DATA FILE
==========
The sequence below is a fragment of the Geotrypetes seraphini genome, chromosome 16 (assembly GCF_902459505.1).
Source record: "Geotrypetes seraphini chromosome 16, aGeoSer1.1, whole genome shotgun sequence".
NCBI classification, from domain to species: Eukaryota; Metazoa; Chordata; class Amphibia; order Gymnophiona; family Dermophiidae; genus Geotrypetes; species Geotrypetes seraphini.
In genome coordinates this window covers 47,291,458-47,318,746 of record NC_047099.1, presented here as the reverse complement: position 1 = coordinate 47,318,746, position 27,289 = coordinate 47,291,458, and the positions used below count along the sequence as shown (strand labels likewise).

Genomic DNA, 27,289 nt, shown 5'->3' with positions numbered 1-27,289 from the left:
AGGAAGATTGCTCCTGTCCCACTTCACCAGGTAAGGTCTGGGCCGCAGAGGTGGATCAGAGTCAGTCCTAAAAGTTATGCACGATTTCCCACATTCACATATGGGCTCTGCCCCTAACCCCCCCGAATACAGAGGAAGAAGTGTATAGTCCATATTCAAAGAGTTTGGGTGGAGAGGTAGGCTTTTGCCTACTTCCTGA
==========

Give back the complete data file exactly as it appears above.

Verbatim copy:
The sequence below is a fragment of the Geotrypetes seraphini genome, chromosome 16 (assembly GCF_902459505.1).
Source record: "Geotrypetes seraphini chromosome 16, aGeoSer1.1, whole genome shotgun sequence".
NCBI classification, from domain to species: Eukaryota; Metazoa; Chordata; class Amphibia; order Gymnophiona; family Dermophiidae; genus Geotrypetes; species Geotrypetes seraphini.
In genome coordinates this window covers 47,291,458-47,318,746 of record NC_047099.1, presented here as the reverse complement: position 1 = coordinate 47,318,746, position 27,289 = coordinate 47,291,458, and the positions used below count along the sequence as shown (strand labels likewise).

Genomic DNA, 27,289 nt, shown 5'->3' with positions numbered 1-27,289 from the left:
AGGAAGATTGCTCCTGTCCCACTTCACCAGGTAAGGTCTGGGCCGCAGAGGTGGATCAGAGTCAGTCCTAAAAGTTATGCACGATTTCCCACATTCACATATGGGCTCTGCCCCTAACCCCCCCGAATACAGAGGAAGAAGTGTATAGTCCATATTCAAAGAGTTTGGGTGGAGAGGTAGGCTTTTGCCTACTTCCTGA